Carbon: the new black 'Do you care about the environment? We do too!' used to be the sort of advertising copy only marginal, 'tree-hugging' organisations would use. It is now in the marketing lexicon of UK-based easyJet, one of the most high-profile low-cost airline companies, part of a growing sector that have certainly contributed to massive increases in airline traffic in recent years. EasyJet has a prominent 'Environment' link on its website. It flaunts the company's Environment Code, its support for the UK's Stern Review, use of biodegradable chemicals, and other environment-friendly measures.1
Green guilt offsetting? Since the watershed moment in 2004 of HSBC announcing its intention to go 'carbon-neutral', many companies have become actively engaged in similar climate change responses. Typically, this includes a mix of energy efficiency measures, reducing consumption and waste, switching to suppliers of energy that are investing in renewables, using on-site micro-generation of power, and purchasing 'carbon offsets' for the amount of carbon still produced by their operations. In many cases the financial benefits have been clear: both DuPont and GE have taken measures that have saved them billions of dollars and substantially reduced their emissions.10
The buzz on biofuel In March, US President George Bush met with the three largest automotive manufacturers in the US to discuss reducing US gasoline consumption by 20%. The discussions centred around ethanol, with GM, Ford and Chrysler agreeing to develop cars able to run on biofuel, or at least a mix of 85% biofuel and 15% gasoline. Derived from renewable sources, domestically produced, with minimal direct GHG emissions, biofuels appear to be a promising alternative. Biofuels range from energy crops raised solely for ethanol production (soybeans, corn) to biowaste made from agricultural and animal waste, and. except for GHGs emitted during transportation and production, biofuel combustion itself does not release carbon dioxide. It can also be mixed with gasoline to up to 20%, lessening reliance on fossil fuels and decreasing carbon dioxide emissions.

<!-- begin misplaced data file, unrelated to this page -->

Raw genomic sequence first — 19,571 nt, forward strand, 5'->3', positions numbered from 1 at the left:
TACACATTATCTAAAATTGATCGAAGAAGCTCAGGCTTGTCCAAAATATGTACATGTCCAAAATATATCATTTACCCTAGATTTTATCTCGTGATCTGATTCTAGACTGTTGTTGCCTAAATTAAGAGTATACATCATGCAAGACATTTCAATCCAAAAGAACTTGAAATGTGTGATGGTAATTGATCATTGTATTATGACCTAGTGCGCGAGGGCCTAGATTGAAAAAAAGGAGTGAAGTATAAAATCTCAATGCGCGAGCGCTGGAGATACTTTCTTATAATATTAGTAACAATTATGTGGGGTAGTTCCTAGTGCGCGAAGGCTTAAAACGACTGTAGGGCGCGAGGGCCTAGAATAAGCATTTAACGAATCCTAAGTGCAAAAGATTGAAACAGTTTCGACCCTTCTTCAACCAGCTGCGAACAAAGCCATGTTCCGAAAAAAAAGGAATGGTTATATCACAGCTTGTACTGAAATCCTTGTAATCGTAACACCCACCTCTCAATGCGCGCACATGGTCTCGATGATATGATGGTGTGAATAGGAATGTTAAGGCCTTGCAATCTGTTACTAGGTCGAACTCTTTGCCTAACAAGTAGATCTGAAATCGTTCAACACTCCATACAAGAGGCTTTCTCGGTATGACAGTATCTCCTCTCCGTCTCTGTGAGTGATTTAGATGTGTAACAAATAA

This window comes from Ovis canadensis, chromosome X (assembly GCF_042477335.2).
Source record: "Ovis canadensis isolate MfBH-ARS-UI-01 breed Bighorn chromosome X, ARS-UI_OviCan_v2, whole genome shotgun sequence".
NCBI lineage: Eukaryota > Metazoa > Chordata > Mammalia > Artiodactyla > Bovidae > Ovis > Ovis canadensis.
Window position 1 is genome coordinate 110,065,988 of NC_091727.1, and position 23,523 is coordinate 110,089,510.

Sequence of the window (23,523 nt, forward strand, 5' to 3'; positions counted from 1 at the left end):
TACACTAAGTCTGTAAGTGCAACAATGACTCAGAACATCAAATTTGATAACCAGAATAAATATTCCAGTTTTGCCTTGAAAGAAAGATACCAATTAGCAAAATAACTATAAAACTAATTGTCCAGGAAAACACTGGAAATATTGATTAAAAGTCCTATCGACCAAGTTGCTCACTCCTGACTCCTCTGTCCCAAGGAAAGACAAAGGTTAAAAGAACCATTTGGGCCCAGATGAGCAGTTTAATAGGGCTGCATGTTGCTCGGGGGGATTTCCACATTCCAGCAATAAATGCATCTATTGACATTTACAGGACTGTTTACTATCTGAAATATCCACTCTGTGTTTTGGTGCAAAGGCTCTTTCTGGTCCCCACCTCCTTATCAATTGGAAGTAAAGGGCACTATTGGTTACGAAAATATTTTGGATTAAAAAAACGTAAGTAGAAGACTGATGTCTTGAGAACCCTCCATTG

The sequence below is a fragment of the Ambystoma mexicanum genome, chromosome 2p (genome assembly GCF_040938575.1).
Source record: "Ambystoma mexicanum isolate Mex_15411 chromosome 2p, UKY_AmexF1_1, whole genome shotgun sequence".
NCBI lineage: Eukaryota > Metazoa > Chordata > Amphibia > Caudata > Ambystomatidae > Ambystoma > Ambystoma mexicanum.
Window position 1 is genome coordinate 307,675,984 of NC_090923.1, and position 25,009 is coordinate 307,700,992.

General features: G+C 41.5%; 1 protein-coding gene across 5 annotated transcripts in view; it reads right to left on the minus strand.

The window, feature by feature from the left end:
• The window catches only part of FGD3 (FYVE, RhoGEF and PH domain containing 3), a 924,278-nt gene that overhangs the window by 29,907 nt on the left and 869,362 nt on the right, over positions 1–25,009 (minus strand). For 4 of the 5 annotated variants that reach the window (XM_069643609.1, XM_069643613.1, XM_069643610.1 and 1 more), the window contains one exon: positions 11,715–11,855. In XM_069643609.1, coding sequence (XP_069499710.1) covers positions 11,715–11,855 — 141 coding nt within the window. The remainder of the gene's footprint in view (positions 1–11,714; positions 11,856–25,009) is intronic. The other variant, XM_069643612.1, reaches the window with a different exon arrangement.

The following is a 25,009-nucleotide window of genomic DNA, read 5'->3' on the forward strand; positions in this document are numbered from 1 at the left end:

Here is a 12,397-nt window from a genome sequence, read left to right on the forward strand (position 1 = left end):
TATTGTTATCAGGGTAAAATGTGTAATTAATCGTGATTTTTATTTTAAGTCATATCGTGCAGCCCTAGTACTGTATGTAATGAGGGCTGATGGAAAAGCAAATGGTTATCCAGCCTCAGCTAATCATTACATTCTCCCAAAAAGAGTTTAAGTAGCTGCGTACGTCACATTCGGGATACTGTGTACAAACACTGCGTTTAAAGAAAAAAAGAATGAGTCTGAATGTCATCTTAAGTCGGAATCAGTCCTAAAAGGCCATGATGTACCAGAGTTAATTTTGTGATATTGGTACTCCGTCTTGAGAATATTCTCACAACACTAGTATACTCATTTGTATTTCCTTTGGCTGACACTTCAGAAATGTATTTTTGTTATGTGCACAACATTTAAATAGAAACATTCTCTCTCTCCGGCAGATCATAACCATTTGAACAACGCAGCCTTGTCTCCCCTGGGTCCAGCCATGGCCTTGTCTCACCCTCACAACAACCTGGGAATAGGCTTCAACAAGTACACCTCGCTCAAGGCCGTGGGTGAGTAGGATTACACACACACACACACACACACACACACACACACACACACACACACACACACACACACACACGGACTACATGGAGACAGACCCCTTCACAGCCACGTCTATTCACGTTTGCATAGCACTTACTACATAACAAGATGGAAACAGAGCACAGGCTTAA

Drowning in oil?In early 2007 the ramifications of the Russian government's December 21st deal with Shell over the Sakhalin II oil project were becoming clear. Shell had lost half of its 55% share of the $20 billion project, as a result of a suspension of the project due to environmental breaches. The government-owned oil company Gazprom had taken a majority stake.
Work-life blending With the global search for talent, employers have paid increasing attention to their 'work-life balance' policies to attract potential employees. Some have rejected this as an inappropriate label for what they call 'work-life blending': 'balance' implies a distinct separation between 'work' and 'life', whereas 'blending' describes the inseparable mix of the two. As The Future Laboratory's January 2007 report explained, the evolution and spread of technology, as well as changing expectations regarding one's job, made work-life blending one of the main trends impacting the world of work.26 Today, according to their report, nearly half of all workers (46.8%) have jobs that involve them working away from the office. From this, 41% of the men who spend time out of the office say that it constitutes more than ten hours (or more than a day) each week.
The rose water debate'So, this Valentine's Day, you can be a romantic, reduce your environmental impact and help make poverty history. This is about social justice and making it easier, not harder, for African people to make a decent living.' So argued the British International Development Secretary Hilary Benn in February, calling on British consumers to buy flowers from Kenya.37 Much of this production comes from the shores of Lake Naivasha, 120 km north-west of Nairobi in the scenic Rift Valley. The Kenya Flower Council (KFC) says flower farming is an important economic activity for the country. 'This is the fastest growing sector of the economy, only second to tea', said Loice Mwangi. In 2005, Kenya exported 81,000 tons of cut flowers and earned US$350 million (KES24 billion). The sector today employs between 50,000 and 70,000 people, with another one million depending on the farms through auxiliary services, according to Jane Ngige, the KFC head.
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